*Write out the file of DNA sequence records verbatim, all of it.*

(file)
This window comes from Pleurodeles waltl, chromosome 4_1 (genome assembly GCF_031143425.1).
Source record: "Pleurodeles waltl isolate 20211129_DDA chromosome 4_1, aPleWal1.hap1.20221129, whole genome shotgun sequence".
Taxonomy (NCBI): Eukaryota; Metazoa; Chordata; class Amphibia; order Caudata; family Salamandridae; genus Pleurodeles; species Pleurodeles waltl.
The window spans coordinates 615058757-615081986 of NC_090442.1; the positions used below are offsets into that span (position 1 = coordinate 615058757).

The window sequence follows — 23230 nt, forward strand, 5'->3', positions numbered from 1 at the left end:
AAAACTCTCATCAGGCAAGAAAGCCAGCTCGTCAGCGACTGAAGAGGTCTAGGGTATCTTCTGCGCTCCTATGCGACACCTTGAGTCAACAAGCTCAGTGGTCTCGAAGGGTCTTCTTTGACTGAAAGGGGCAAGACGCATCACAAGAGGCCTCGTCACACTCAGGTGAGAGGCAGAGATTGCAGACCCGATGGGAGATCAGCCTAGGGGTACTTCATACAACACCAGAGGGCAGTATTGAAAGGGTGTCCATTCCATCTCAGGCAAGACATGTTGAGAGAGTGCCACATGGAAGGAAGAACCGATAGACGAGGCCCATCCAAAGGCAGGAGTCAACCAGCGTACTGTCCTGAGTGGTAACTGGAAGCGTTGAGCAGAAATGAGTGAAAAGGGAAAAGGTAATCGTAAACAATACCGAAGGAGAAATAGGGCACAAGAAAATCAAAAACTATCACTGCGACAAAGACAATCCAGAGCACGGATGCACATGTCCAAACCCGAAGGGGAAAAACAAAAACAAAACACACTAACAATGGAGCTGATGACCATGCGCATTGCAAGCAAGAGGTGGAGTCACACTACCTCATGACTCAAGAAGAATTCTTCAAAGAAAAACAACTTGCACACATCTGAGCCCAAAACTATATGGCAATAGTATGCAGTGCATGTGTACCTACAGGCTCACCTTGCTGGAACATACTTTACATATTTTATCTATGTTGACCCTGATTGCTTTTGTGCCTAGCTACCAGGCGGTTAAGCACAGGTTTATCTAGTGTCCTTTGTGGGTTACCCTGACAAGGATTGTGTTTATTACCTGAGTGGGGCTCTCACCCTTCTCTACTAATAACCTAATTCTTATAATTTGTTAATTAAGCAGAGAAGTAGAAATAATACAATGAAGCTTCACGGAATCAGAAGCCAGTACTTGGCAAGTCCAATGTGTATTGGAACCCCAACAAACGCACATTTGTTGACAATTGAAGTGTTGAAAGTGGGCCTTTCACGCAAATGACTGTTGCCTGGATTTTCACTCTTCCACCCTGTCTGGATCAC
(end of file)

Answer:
This window comes from Pleurodeles waltl, chromosome 4_1 (genome assembly GCF_031143425.1).
Source record: "Pleurodeles waltl isolate 20211129_DDA chromosome 4_1, aPleWal1.hap1.20221129, whole genome shotgun sequence".
Taxonomy (NCBI): Eukaryota; Metazoa; Chordata; class Amphibia; order Caudata; family Salamandridae; genus Pleurodeles; species Pleurodeles waltl.
The window spans coordinates 615058757-615081986 of NC_090442.1; the positions used below are offsets into that span (position 1 = coordinate 615058757).

The window sequence follows — 23230 nt, forward strand, 5'->3', positions numbered from 1 at the left end:
AAAACTCTCATCAGGCAAGAAAGCCAGCTCGTCAGCGACTGAAGAGGTCTAGGGTATCTTCTGCGCTCCTATGCGACACCTTGAGTCAACAAGCTCAGTGGTCTCGAAGGGTCTTCTTTGACTGAAAGGGGCAAGACGCATCACAAGAGGCCTCGTCACACTCAGGTGAGAGGCAGAGATTGCAGACCCGATGGGAGATCAGCCTAGGGGTACTTCATACAACACCAGAGGGCAGTATTGAAAGGGTGTCCATTCCATCTCAGGCAAGACATGTTGAGAGAGTGCCACATGGAAGGAAGAACCGATAGACGAGGCCCATCCAAAGGCAGGAGTCAACCAGCGTACTGTCCTGAGTGGTAACTGGAAGCGTTGAGCAGAAATGAGTGAAAAGGGAAAAGGTAATCGTAAACAATACCGAAGGAGAAATAGGGCACAAGAAAATCAAAAACTATCACTGCGACAAAGACAATCCAGAGCACGGATGCACATGTCCAAACCCGAAGGGGAAAAACAAAAACAAAACACACTAACAATGGAGCTGATGACCATGCGCATTGCAAGCAAGAGGTGGAGTCACACTACCTCATGACTCAAGAAGAATTCTTCAAAGAAAAACAACTTGCACACATCTGAGCCCAAAACTATATGGCAATAGTATGCAGTGCATGTGTACCTACAGGCTCACCTTGCTGGAACATACTTTACATATTTTATCTATGTTGACCCTGATTGCTTTTGTGCCTAGCTACCAGGCGGTTAAGCACAGGTTTATCTAGTGTCCTTTGTGGGTTACCCTGACAAGGATTGTGTTTATTACCTGAGTGGGGCTCTCACCCTTCTCTACTAATAACCTAATTCTTATAATTTGTTAATTAAGCAGAGAAGTAGAAATAATACAATGAAGCTTCACGGAATCAGAAGCCAGTACTTGGCAAGTCCAATGTGTATTGGAACCCCAACAAACGCACATTTGTTGACAATTGAAGTGTTGAAAGTGGGCCTTTCACGCAAATGACTGTTGCCTGGATTTTCACTCTTCCACCCTGTCTGGATCAC